“Historians Meet, Share Research,” Ensign, July 1978, 80
About 450 fans of Church history recently flocked to Logan in northern Utah, undaunted by May snow and chilly winds, to attend the Mormon History Association’s annual meeting.
Among the many sessions—some held at Brigham City, others at Logan—was a presentation by Carol Cornwall Madsen on a gallery of Cache Valley’s “unknown” women, who quietly helped others through “the rituals of daily living, including birth and death.”
Sister Madsen also described the sisters’ whole-hearted support of Brigham Young’s call for home industry—Eliza R. Snow asked the sisters in one Relief Society congregation to rise if they were wearing homemade hats. To her delight, almost everyone was. Some studied medicine and served their sisters as obstetricians; others helped build Relief Society halls and sold handmade items in commission stores.
In another session Ronald W. Walker of the Church Historical Department, in a carefully researched paper, described the tense circumstances that threatened the Church during the nationwide Panic of 1893. The Church was deeply in debt for the Salt Lake Temple, and most of its funds were distributed between Mormon finance companies and banks so interlocked that the failure of one would pull down the others. Short-term loans at high interest were coming due soon. Cash donations to the Church almost stopped during June of 1893. On July 1, the Church could not meet its payroll. At one point that summer, the main bank handling the Church accounts had only $20,000 on hand, less than three percent of its deposits. Banks officers reported that they could probably stay open only two more days.
Heber J. Grant, then a young member of the Council of the Twelve, was able to obtain financial assistance that kept the Church functioning.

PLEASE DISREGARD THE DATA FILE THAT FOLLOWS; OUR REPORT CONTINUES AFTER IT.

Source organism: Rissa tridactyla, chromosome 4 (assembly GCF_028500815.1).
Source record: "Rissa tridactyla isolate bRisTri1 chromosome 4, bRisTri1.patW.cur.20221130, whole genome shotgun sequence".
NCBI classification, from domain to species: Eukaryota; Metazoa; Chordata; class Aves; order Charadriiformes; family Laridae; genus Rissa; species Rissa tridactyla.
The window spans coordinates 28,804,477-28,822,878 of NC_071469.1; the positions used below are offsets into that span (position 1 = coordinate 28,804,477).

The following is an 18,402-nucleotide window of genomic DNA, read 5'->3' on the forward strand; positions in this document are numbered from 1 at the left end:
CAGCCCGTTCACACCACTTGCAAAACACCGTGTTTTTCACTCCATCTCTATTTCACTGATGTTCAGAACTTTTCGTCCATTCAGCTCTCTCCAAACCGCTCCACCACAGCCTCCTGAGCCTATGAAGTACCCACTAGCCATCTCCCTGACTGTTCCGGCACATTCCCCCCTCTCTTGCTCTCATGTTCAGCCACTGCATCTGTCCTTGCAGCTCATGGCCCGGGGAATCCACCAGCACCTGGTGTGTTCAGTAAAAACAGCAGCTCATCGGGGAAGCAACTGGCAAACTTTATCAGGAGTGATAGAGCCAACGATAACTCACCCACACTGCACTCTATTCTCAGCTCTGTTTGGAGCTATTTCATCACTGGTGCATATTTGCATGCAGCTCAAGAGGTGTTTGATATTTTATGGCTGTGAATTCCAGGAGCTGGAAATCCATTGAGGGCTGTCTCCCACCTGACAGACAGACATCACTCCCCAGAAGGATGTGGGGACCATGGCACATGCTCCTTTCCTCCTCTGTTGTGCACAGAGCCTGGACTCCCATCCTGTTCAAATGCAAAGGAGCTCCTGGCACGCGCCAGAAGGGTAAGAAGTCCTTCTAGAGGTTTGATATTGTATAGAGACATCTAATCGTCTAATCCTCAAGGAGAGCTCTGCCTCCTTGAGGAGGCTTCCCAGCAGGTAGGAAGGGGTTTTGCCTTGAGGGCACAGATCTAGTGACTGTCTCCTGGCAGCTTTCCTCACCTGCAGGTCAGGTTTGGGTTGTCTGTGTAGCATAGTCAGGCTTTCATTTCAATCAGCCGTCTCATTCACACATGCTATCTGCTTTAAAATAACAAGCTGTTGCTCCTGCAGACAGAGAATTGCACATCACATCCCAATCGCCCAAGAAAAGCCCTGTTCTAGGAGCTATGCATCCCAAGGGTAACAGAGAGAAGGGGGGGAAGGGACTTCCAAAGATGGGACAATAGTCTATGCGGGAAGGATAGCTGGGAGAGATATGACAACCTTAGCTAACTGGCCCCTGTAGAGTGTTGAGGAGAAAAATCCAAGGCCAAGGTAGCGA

Another interesting paper examined the impact on Missouri’s 1830–33 non-Mormon communities when the Saints began arriving. Thomas P. Dunning of Latrobe University, Melbourne, Australia, identified two effects: (1) the inhabitants had to articulate their self-image, now being challenged by the “outsiders,” and (2) they had to “admit their unacknowledged inner tensions.”
A paper by Douglas D. Alder of Utah State University examined a basic Latter-day Saint institution, the ward. It discussed the Mormon ward as a direct descendant of the Mormon village, that nineteenth-century community that fused “the sacred and the secular” and that still provides “instant communities” wherever they exist for Mormons newly arrived to the area or for new converts.
As part of his paper, Brother Alder traced the development of the ward from Nauvoo, where it was set up to oversee the temporal welfare of the people, to the current system of over 6,000 wards that now meet both temporal and spiritual needs.
Douglas F. Tobler of Brigham Young University’s History Department presented a “status report” of the Church in this epoch, which he termed “the age of the Universal Church.” He described it: “Immigration has ceased; colonies have been replaced by ‘multiple Zions’; conferences and leadership reflect a more cosmopolitan scene.”
“In short,” summarized Brother Tobler, “the long years in the wilderness of academic and international obscurity are drawing to a close, … giving way to a serious study of how and why Mormons in a modern world are different.”
He contrasted the vitality of the Church with the “well-known process of worldwide secularization” which has “successfully emptied cathedrals and souls,” Despite the problems and imperfections visible among Church members, Brother Tobler still sees “a sense of quiet confidence about the reality and efficacy of certain transcendent truths: that God does exist, that man has some kind of special relationship with him; that there is a timeless validity of his laws and Word; and that his larger will may be discerned in the prophetic voice.”